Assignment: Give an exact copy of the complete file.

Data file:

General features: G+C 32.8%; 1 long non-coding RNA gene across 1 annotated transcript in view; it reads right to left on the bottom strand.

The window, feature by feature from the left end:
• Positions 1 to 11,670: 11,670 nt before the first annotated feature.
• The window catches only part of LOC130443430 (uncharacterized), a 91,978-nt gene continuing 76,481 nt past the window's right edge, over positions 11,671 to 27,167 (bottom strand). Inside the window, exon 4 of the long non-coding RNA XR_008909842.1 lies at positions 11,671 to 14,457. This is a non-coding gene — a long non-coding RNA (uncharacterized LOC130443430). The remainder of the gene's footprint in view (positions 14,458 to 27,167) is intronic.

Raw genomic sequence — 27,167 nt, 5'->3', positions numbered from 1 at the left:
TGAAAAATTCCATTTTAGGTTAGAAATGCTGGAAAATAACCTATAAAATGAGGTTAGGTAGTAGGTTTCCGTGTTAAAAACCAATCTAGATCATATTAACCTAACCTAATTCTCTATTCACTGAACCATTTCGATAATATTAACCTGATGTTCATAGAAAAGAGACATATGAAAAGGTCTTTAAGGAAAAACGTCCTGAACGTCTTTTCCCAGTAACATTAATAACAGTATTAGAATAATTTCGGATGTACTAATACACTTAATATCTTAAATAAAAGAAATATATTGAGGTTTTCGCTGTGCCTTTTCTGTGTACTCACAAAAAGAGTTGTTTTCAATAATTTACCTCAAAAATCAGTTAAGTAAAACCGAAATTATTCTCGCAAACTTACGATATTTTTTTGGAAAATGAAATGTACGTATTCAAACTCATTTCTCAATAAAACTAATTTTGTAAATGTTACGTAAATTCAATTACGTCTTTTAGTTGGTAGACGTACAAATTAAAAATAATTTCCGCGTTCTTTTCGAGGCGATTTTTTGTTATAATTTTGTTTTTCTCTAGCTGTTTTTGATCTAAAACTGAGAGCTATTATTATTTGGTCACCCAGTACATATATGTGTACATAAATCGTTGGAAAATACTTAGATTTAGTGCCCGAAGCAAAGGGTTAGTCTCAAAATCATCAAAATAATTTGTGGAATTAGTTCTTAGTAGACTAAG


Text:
General features: G+C 32.8%; 1 long non-coding RNA gene across 1 annotated transcript in view; it reads right to left on the bottom strand.

The window, feature by feature from the left end:
• Positions 1 to 11,670: 11,670 nt before the first annotated feature.
• The window catches only part of LOC130443430 (uncharacterized), a 91,978-nt gene continuing 76,481 nt past the window's right edge, over positions 11,671 to 27,167 (bottom strand). Inside the window, exon 4 of the long non-coding RNA XR_008909842.1 lies at positions 11,671 to 14,457. This is a non-coding gene — a long non-coding RNA (uncharacterized LOC130443430). The remainder of the gene's footprint in view (positions 14,458 to 27,167) is intronic.

Raw genomic sequence — 27,167 nt, 5'->3', positions numbered from 1 at the left:
TGAAAAATTCCATTTTAGGTTAGAAATGCTGGAAAATAACCTATAAAATGAGGTTAGGTAGTAGGTTTCCGTGTTAAAAACCAATCTAGATCATATTAACCTAACCTAATTCTCTATTCACTGAACCATTTCGATAATATTAACCTGATGTTCATAGAAAAGAGACATATGAAAAGGTCTTTAAGGAAAAACGTCCTGAACGTCTTTTCCCAGTAACATTAATAACAGTATTAGAATAATTTCGGATGTACTAATACACTTAATATCTTAAATAAAAGAAATATATTGAGGTTTTCGCTGTGCCTTTTCTGTGTACTCACAAAAAGAGTTGTTTTCAATAATTTACCTCAAAAATCAGTTAAGTAAAACCGAAATTATTCTCGCAAACTTACGATATTTTTTTGGAAAATGAAATGTACGTATTCAAACTCATTTCTCAATAAAACTAATTTTGTAAATGTTACGTAAATTCAATTACGTCTTTTAGTTGGTAGACGTACAAATTAAAAATAATTTCCGCGTTCTTTTCGAGGCGATTTTTTGTTATAATTTTGTTTTTCTCTAGCTGTTTTTGATCTAAAACTGAGAGCTATTATTATTTGGTCACCCAGTACATATATGTGTACATAAATCGTTGGAAAATACTTAGATTTAGTGCCCGAAGCAAAGGGTTAGTCTCAAAATCATCAAAATAATTTGTGGAATTAGTTCTTAGTAGACTAAG